“The concerns you’re looking at are manifested at the population level,” said Rachlin of the Fukushima butterflies. “We don’t really care about what happens to an individual organism — unless it’s human.”

Read more at GlobalPost….

If you’re interested in mutant insects – and who isn’t! – I can’t recommend the beautiful work of Swiss science artist Cornelia Hesse-Honegger strongly enough. She specializes in in painting and documenting insect mutations near nuclear sites, most famously at Chernobyl.

She was kind enough to respond to my e-mail vis a vis mutant butterflies lately. (Oh, the things I do for my craft. But isn’t it nice to be paid to research mutant butterflies!)

Q – I`ve read reports that insects are considered to be relatively immune to radiation – but I`ve also heard the opposite, especially regarding butterflies. Can you shine any light on this for me? 
A – As the scientist irradiate insects, mostly flies from the outside with high doses of x-rays they correlate from their studies to what is happening around nuclear power plants and the insects living there. But – insects in nature are exposed to a cocktail of radionuclides. so a comparison with the lab work is not possible unless they do as the Japanese scientists did, mainly irradiate also the food of the insects.
Low doses of radiation are considered harmless among the official scientists, which is purely political. I published my findings with Drosophila in Chernobyl fallout areas in Jan 1988 and have ever ben opposed by biologists in Switzerland and elsewhere.

Q – Why do you think the public is so horrified by these mutations in insects – especially butterflies, which are often considered something of a symbolic species? Should they be? Are you? 

A – Butterflies are dear to humans and this is why they are shocked, at least for some time. True bugs are less a symbol for a healthy Nature.

Q – Do you feel the mutations you document are grounds for cutting down on nuclear power use worldwide? Why or why not?

A -I cannot confirm they are mutations, because I cannot look at chromosomes ore genes. I am an artist and never a biologist offered to do this work. Yes all nuclear power plants, all depleted uranium ammunition all nuke bombs and all nuclear scientific institutes should be closed down and our main independent research should be – what do we do with the waste.

Dangerous Sandwiches Throughout History: my recent magnum opus


Possibly my favorite image of Mittens ever. With a sandwich. 

I am really, really proud of my recent story on Dangerous Sandwiches Throughout History for GlobalPost. I just thought I’d share.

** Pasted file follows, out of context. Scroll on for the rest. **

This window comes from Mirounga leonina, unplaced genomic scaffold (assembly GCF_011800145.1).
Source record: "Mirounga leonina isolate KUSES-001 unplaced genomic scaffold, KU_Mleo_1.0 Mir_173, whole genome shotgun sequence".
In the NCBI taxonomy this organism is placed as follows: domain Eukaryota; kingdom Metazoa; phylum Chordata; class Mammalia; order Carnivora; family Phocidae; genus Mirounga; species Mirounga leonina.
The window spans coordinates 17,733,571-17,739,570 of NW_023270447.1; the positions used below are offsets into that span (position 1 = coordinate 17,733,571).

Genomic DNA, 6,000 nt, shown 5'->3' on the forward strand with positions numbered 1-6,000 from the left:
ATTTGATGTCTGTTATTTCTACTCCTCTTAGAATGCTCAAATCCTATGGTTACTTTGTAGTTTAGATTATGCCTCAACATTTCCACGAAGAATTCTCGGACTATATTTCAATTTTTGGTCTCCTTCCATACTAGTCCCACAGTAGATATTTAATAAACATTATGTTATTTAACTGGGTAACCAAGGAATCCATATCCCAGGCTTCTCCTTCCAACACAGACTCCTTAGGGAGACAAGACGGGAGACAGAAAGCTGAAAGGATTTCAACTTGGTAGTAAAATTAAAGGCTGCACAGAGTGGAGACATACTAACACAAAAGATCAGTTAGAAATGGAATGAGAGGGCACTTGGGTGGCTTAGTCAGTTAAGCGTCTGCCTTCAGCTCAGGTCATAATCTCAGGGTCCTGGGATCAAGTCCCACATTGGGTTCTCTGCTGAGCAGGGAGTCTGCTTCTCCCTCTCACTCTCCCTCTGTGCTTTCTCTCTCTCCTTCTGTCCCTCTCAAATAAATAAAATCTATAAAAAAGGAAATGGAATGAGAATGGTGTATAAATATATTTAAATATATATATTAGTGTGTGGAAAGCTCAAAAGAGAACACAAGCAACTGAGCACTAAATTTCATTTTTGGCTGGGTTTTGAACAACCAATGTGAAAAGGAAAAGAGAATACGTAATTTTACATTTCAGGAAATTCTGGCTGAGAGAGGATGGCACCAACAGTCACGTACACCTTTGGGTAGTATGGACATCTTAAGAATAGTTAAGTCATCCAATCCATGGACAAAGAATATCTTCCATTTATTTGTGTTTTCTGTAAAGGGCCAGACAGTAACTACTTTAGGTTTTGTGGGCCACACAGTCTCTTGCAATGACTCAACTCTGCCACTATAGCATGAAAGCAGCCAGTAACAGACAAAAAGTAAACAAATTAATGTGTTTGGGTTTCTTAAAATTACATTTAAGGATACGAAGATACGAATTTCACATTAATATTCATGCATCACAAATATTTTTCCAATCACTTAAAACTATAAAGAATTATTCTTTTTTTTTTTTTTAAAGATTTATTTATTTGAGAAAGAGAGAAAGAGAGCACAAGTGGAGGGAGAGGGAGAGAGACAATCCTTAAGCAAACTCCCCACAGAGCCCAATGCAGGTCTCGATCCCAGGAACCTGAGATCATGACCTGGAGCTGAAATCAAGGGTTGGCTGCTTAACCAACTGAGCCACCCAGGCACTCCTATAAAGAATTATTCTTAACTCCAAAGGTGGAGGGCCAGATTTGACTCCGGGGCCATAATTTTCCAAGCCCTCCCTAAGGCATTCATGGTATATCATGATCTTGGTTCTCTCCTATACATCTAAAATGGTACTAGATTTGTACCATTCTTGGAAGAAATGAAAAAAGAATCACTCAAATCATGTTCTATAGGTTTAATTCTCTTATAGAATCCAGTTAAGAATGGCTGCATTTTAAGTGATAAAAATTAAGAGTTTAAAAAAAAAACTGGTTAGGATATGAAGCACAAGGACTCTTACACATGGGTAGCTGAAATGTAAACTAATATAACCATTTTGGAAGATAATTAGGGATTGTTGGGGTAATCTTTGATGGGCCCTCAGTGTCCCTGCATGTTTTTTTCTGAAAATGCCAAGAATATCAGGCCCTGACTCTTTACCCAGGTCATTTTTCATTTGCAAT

Maybe there’s a book in dangerous food somewhere.

Deadly sandwiches: remarkably dangerous lunchtimes throughout history

Sewing needles have been found in in-flight sandwiches on Delta and now, on Air Canada, causing some to cast an eye of suspicion towards our most dearly-beloved lunchtime dish. But what about other dangerous sammiches in human history? A non-exhaustive list follows.

I don’t care if this sandwich is dangerous. It is delicious.

1. Congressman Dennis Kucinich’s Dangerous Sandwich. (Addendum: you find the best things when you Google “Dangerous Sandwich.”

Ohio congressman (and 2008 Presidential hopeful) Kucinich’s very public ordeal began in 2008, when he bit into an unmarked-and-dangerous olive pit in a sandiwch served at a House of Representatives cafeteria in Washington DC – splitting his tooth into multiple pieces and causing him “excruciating” pain.

“This injury required nearly two years, three dental surgeries, and a substantial amount of money to rectify,” Kucinich told CBS, pointing out that he had to get both implants and a new bridge to fix the ensuing dental problems.

2. Exploding Chicken Sandwich of Doom 

Pity Frank Sutton: late one evening in 2005, the amusement park ride technician decided to stop for a McDonalds chicken sandwich, somewhere in the bowels of Southwestern Virginia.

But things got ugly when the Florida native bit into the sandwich, whereupon, according to court records of Sutton’s testimony, “the grease from the inside of the chicken sandwich spread out all over my bottom lip, my top lip, down onto my chin,” and immediately caused serious facial blistering.

Sutton promptly filed suit and demanded $2 million for his troubles, pointing out that he was forced to work less due to a painful, persistent lip condition induced by the burns. The “exploding chicken sandwich” case was eventually settled in September 2010 for an undisclosed sum – and set off a round of hearty debate over tort reform and frivolous lawsuits.

Read more at GlobalPost…